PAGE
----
Defeat in the final resurrected the hysteria that intermittently envelops Pakistan cricket. Match-fixing allegations were revived. At home, wild allegations about fixing the final no less, as well as an earlier game against Bangladesh, were commonplace. Pakistan's anti- corruption police were reported to have observed Ijaz Ahmed in a casino in the small hours before the final. A couple of the young players had telephoned Wasim from Pakistan to tell him they were afraid. "It's all very unsettling for me," says Wasim mournfully.
He is at Lord's learning to eradicate the "ums" and "ahs" from his Test match commentary for Channel 4. Between turns in the box, Wasim put up his feet - elegantly shod in brown suede shoes - and recalled the highlights and horrors of the Cup campaign and its aftermath.
The decisive image of Wasim after Australia had effortlessly knocked off the 133 runs required was of a good loser, shaking hands with his opponents and smiling at the crowd, but only a few minutes earlier he had gone alone into the toilet, wrapped two towels around his head and shouted: "I don't know for how many minutes, but I had to take out my temper and my sorrow."
Looking back, Wasim does not regret the decision to bat first, which appears, in retrospect, to have been a critical error. The night before, he says, the decision to bat first was taken at the strategy meeting of senior players and management. "It's not me indiscriminately making the decision," he says. Wasim adds that Pakistan had batted first against the West Indies at Bristol and won, as if that acquits him of the error.
So, why the catastrophe? "I wish I knew. One thing I know is they have given their 100 per cent. A couple of young boys freeze maybe. The Inzamam decision [caught behind] was a big mistake." But Wasim is a fatalist: "We believe in our religion that, whatever happens, happens for the best. Maybe God didn't want us to win." It wasn't God that caused the loss to Bangladesh: "We were over-confident. The whole team was. I'm not going to tell you what happened in the dressing-room, but I had a go at every one of them, and in front of everyone. And they were embarrassed."
Wasim blames gambling for the fact that supporters at home were less philosophical about defeat. "Everyone in Pakistan now gambles, even though it is against our religion. Whenever they lose, they have nothing else to blame it on. They can't blame themselves. They're not brave enough. The first thing to do is finish the gambling mafia in Pakistan. People bet on telephones. They just have to tap the telephones. You go for them instead of having a go at the Pakistan team. They're a hot-blooded, hot- tempered nation, but things are getting worse all the time. They have to realise that it's only a game. If they don't want the present team, all of them should just say that the pressure's too much, and we can't play any more. But that's what they don't want. It would be embarrassing for them, and the country."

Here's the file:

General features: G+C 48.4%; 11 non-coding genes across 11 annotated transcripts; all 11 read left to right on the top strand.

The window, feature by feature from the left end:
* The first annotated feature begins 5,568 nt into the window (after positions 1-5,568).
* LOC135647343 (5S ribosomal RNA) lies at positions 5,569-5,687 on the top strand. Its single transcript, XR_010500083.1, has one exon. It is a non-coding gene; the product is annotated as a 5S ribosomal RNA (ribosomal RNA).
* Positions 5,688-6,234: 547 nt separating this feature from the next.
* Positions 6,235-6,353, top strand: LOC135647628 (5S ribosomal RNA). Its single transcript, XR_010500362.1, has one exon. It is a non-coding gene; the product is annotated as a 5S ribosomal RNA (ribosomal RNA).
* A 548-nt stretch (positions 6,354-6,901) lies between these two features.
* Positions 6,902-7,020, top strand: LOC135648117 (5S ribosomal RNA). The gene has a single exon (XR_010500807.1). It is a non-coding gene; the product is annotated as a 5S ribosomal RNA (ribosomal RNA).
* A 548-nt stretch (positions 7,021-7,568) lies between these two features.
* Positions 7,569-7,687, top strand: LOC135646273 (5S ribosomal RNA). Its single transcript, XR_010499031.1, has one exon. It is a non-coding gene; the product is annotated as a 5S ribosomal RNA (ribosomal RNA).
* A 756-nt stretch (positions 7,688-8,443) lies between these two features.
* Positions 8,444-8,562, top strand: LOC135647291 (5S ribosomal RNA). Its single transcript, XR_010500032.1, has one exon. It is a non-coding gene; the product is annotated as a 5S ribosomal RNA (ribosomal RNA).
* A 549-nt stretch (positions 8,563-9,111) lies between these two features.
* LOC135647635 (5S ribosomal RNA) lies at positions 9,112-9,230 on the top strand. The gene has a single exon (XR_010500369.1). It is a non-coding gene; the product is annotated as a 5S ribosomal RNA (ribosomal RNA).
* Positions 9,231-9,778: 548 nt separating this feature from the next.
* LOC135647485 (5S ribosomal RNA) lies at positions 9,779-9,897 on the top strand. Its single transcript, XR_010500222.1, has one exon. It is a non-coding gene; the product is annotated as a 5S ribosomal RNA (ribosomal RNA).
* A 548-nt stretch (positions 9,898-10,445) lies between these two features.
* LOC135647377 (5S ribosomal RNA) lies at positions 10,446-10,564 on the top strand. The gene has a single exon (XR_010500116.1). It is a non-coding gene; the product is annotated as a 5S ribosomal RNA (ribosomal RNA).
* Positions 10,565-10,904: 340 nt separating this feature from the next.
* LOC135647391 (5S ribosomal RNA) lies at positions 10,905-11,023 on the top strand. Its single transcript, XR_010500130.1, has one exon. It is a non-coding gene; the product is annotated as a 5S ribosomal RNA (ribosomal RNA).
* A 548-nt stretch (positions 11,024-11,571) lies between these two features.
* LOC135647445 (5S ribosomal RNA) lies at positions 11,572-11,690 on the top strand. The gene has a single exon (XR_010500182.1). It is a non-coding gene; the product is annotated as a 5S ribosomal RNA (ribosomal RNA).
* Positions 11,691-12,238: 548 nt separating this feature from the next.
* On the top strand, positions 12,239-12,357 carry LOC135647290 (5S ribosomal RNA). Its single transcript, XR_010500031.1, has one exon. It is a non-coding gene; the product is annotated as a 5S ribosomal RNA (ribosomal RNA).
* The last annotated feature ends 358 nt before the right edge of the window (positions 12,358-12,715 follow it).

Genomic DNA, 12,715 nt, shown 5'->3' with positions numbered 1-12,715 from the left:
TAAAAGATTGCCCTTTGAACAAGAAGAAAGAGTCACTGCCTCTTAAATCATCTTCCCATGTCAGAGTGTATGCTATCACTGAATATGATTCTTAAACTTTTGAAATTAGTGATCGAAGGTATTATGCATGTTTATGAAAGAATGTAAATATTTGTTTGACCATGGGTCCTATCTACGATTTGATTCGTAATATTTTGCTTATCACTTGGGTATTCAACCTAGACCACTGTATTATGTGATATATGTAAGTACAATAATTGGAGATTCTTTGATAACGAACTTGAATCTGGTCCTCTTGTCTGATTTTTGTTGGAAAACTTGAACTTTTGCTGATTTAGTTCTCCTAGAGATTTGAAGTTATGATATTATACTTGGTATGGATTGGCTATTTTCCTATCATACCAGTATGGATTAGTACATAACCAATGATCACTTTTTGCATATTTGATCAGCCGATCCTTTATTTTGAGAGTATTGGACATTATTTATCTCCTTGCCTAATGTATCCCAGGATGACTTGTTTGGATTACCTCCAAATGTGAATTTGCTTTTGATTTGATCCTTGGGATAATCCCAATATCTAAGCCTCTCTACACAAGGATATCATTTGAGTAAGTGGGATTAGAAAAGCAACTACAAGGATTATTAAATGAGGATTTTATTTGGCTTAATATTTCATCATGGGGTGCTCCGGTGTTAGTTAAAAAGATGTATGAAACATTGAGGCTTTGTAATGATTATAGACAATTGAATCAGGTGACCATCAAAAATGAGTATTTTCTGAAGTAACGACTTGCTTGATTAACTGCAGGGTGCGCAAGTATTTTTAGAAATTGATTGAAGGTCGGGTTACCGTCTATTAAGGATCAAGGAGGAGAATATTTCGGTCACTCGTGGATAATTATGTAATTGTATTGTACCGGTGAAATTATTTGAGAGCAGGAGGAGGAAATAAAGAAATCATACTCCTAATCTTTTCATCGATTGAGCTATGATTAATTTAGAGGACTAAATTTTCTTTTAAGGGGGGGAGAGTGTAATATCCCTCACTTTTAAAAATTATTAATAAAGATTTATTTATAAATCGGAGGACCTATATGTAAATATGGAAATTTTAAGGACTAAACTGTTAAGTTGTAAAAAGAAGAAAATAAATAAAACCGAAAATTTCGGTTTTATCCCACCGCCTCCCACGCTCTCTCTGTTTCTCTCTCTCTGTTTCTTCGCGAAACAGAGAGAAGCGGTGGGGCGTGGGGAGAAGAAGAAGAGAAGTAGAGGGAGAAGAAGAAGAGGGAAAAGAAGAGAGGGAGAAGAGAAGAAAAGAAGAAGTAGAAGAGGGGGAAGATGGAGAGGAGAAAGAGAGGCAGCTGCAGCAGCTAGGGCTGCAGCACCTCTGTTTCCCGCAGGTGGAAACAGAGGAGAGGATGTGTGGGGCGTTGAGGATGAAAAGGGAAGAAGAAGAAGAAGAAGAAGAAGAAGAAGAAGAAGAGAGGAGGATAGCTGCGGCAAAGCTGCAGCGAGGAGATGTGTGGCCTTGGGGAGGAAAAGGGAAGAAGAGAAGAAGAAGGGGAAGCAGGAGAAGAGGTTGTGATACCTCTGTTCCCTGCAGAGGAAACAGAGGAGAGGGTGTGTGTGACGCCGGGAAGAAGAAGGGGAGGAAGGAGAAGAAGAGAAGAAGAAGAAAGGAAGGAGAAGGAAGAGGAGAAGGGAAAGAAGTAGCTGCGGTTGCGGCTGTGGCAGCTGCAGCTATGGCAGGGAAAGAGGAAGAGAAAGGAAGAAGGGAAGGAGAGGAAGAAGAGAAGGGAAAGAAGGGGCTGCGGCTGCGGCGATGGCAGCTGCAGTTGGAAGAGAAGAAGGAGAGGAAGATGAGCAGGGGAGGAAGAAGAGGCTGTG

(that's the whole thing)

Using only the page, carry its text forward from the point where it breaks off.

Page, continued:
Is Wasim serious about mass defection?
"If things are going that way, it might happen."
Had he discussed it with the team?
"No, I haven't yet. But definitely the boys are ready whenever I want to do something. They're ready with me because I have a feel for the boys. They work hard. They play with injuries."
Wasim notes that Moin Khan, the keeper, played the World Cup with a broken finger, and that, last winter, he had discovered Shoaib Akhtar injecting himself with three pain-killing shots in the knee to overcome a niggle. (How different, he implied, from the home life of Alex Tudor, our own young speed merchant, though that may be just as well.)
Another of the team's woes is the report of Ijaz Ahmed's preparation for the Cup final. Leaks from the government's anti-corruption squad - there's an oxymoron - suggest that it took place in a casino. "I think Ijaz should sue the papers. As far as my knowledge is concerned, he went out three days before the final. As a captain, myself and the management had to make sure that every boy was in bed before the game; 11pm was the curfew. But if we have days off, the boys can go anywhere to release their pressure. It's not a school team."
His own uncertainty involves the captaincy. He has spoken to the acting chairman of the Pakistan board who tells him the team needs to restore its confidence. "He said I should come back to Pakistan when I had the time to discuss the allegations. We have to finish them off, kill them, not just for the sake of myself, but for the future of Pakistan cricket."
But is the captaincy safe?
"I don't know. I'm not the guy who should think about it. It's people who've seen your performance as captain; they should do the thinking. Believe me, I never wanted the captaincy. If they say 'We don't want you as captain', I say 'fair enough'."
That is hard to believe. After the ritual confrontation with India in Toronto in September (it is still on), Pakistan go to Australia this winter for a three-Test series. "It'll be fun. Can't wait. We want to give it back to them," Wasim says. Earlier he explained how he preached to his brilliant young players about the value of the Australians' belief in themselves. "They never lose hope. That's what I'm there to tell the Pakistan players. If I don't, nobody will."
This is not the language of a retiring captain.